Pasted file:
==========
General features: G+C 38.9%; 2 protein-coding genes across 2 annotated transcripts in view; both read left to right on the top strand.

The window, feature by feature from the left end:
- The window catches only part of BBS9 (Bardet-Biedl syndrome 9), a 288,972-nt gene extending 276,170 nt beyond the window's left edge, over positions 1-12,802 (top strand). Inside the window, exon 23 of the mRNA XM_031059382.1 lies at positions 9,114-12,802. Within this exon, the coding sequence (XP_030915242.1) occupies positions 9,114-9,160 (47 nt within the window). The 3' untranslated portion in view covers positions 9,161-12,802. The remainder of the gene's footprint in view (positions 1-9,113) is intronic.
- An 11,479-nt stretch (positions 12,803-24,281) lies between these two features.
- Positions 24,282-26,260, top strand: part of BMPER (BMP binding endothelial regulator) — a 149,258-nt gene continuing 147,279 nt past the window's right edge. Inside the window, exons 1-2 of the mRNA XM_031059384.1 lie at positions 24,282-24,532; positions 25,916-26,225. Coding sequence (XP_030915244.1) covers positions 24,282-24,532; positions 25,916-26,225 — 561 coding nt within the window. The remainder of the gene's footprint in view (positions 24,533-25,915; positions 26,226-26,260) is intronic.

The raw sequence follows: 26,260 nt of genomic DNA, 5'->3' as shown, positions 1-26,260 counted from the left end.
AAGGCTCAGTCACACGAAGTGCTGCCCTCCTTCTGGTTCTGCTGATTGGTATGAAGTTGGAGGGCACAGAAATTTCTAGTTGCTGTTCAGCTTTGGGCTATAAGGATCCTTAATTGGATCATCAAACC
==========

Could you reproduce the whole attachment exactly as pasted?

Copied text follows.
General features: G+C 38.9%; 2 protein-coding genes across 2 annotated transcripts in view; both read left to right on the top strand.

The window, feature by feature from the left end:
- The window catches only part of BBS9 (Bardet-Biedl syndrome 9), a 288,972-nt gene extending 276,170 nt beyond the window's left edge, over positions 1-12,802 (top strand). Inside the window, exon 23 of the mRNA XM_031059382.1 lies at positions 9,114-12,802. Within this exon, the coding sequence (XP_030915242.1) occupies positions 9,114-9,160 (47 nt within the window). The 3' untranslated portion in view covers positions 9,161-12,802. The remainder of the gene's footprint in view (positions 1-9,113) is intronic.
- An 11,479-nt stretch (positions 12,803-24,281) lies between these two features.
- Positions 24,282-26,260, top strand: part of BMPER (BMP binding endothelial regulator) — a 149,258-nt gene continuing 147,279 nt past the window's right edge. Inside the window, exons 1-2 of the mRNA XM_031059384.1 lie at positions 24,282-24,532; positions 25,916-26,225. Coding sequence (XP_030915244.1) covers positions 24,282-24,532; positions 25,916-26,225 — 561 coding nt within the window. The remainder of the gene's footprint in view (positions 24,533-25,915; positions 26,226-26,260) is intronic.

The raw sequence follows: 26,260 nt of genomic DNA, 5'->3' as shown, positions 1-26,260 counted from the left end.
AAGGCTCAGTCACACGAAGTGCTGCCCTCCTTCTGGTTCTGCTGATTGGTATGAAGTTGGAGGGCACAGAAATTTCTAGTTGCTGTTCAGCTTTGGGCTATAAGGATCCTTAATTGGATCATCAAACC